Immediate access should also be given to agencies with a protection mandate to protect internally displaced persons in East Timor and refugees in West Timor and other parts of Indonesia against further terror and further displacement. The media must also be given immediate, free and full access to East and West Timor to report on the situation.

INFID appeals to governments in the region, including Australia, Singapore, Thailand, Malaysia and the Philippines, to make temporary safe haven visas available especially to politically vulnerable East Timorese who are being targeted by pro-integration elements. UNAMET has a special responsibility for the welfare and protection of locally engaged staff who were not able to be evacuated from the UNAMET compound in Dili and, with their families, remain in danger of reprisal in East and West Timor.

In the longer term, INFID calls on the international community
· to continue to support efforts at dialogue and reconciliation through both the Dare process and at the community level, in accordance with the commitments made by Xanana Gusmao and other East Timorese leaders to build an inclusive society based on human rights
· to assist with the reconstruction of East Timor and the provision of long term development assistance, at all times as INFID stated in Bonn - respecting 'the right of the East Timorese people to determine their own future and manage their own lives economically, socially and culturally'.

15 September 1999

© Scoop Media

Culture Headlines | Health Headlines | Education Headlines


Howard Davis: Emerald Fennell's Promising Young Woman'

The Guardian needed not one, but three reviews to do justice to Fennell's unsettling approach, which indicates exactly how ambiguous and controversial its message really is. More>>

Howard Davis: Jill Trevelyan's Rita Angus

Although Angus has become one of Aotearoa’s best-loved painters, the story of her life remained little known and poorly understood before Jill Trevelyan's acclaimed and revelatory biography, which won the Non Fiction Award at the Montana New Zealand Book Awards in 2009, and has now been republished by Te Papa press. More>>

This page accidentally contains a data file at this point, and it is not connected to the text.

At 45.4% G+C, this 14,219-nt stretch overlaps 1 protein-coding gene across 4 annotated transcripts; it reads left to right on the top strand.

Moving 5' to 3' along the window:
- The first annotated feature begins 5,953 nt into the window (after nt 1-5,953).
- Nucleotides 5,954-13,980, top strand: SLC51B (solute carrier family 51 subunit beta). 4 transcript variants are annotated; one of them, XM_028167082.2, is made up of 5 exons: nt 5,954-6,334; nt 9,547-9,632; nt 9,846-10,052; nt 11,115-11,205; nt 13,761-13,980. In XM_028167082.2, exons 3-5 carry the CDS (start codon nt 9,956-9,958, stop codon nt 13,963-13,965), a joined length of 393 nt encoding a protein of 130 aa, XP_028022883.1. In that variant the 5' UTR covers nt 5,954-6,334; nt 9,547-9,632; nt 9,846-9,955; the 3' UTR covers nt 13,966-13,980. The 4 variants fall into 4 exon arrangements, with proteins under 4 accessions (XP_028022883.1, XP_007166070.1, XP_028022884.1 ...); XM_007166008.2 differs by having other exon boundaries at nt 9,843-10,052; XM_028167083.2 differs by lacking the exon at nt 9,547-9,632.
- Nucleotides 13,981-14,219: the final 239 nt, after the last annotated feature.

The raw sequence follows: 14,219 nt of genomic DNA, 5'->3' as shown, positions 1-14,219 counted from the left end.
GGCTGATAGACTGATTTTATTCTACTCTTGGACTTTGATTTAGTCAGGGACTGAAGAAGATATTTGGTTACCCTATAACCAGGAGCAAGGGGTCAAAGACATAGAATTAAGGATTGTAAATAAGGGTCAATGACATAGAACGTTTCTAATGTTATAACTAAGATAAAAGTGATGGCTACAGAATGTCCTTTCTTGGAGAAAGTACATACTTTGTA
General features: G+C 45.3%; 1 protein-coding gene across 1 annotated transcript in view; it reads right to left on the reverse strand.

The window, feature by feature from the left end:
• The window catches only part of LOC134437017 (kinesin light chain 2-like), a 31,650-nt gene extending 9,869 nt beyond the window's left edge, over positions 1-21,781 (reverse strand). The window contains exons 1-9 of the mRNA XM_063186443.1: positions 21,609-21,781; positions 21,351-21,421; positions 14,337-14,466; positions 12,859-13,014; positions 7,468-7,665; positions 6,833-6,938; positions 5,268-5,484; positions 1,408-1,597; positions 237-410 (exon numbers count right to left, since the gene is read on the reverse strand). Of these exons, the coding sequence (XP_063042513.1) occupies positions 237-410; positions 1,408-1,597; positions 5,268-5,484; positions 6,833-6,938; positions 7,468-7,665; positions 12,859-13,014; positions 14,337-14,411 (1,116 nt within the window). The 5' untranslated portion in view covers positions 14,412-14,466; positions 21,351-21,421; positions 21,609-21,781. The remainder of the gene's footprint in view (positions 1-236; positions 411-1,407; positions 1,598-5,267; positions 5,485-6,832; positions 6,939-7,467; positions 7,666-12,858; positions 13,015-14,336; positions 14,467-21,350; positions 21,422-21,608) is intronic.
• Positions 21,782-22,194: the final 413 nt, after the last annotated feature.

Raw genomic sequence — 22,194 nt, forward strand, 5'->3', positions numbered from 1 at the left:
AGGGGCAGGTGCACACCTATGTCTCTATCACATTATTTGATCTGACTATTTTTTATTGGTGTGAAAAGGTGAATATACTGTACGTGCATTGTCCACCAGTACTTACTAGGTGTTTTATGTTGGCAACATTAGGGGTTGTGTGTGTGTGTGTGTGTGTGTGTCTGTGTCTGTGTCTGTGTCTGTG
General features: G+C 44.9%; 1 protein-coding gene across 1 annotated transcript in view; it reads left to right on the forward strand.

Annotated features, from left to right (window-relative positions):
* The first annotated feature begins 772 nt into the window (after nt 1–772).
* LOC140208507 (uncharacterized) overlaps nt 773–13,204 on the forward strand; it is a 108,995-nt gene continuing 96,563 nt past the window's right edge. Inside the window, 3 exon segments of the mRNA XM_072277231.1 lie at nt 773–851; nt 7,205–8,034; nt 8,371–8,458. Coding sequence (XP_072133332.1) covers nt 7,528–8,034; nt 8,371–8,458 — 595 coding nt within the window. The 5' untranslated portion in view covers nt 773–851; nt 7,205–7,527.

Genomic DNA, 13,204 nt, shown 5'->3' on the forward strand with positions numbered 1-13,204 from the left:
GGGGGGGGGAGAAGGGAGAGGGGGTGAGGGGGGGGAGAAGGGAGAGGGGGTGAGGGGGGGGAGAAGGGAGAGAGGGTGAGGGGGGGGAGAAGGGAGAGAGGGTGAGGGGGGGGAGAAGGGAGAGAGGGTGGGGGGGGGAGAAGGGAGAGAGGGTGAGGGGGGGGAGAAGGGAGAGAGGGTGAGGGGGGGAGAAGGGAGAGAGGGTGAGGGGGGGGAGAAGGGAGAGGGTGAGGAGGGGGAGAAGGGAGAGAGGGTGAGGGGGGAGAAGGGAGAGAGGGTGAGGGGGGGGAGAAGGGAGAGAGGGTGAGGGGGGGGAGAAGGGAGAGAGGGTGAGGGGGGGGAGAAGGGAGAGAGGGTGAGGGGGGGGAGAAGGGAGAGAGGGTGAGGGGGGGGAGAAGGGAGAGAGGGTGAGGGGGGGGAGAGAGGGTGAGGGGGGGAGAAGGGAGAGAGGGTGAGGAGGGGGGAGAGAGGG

Howard Davis: The Back of the Painting

Painting conservators are the forensic pathologists of the art world. While they cannot bring their subjects back to life, they do provide fascinating insights into the precise circumstances of a painting's creation, its material authenticity, and constructive methodology. More>>

Howard Davis: Black Panthers on the Prowl

A passionate and gripping political drama from Shaka King, this is an informative and instructive tale of human frailty that centers around the charismatic Chicago Black Panther leader Fred Hampton, who was murdered at the age of twenty-one during a police raid. More>>

Howard Davis: Controlling the High Ground

Stephen Johnson's raw and angry film not only poses important questions with scrupulous authenticity, but also provides a timely reminder of the genocidal consequences of casual bigotry and xenophobia. More>>

Howard Davis: Dryzabone - Robert Conolly's The Dry

After the terrible devastation caused by last year’s bushfires, which prompted hundreds of Australians to shelter in the ocean to escape incineration and destroyed uncountable amounts of wildlife, The Dry has been released during a totally different kind of dry spell. More>>

Howard Davis: Hit the Road, Jack - Chloé Zhao's Nomadland

Nomadland is perhaps the ultimately 'road' movie as it follows a group of dispossessed and disenfranchised vagabonds who find a form of communal refuge in camp sites and trailer parks after the economic contraction of 2008. More>>



  • Wellington
  • Christchurch
  • Auckland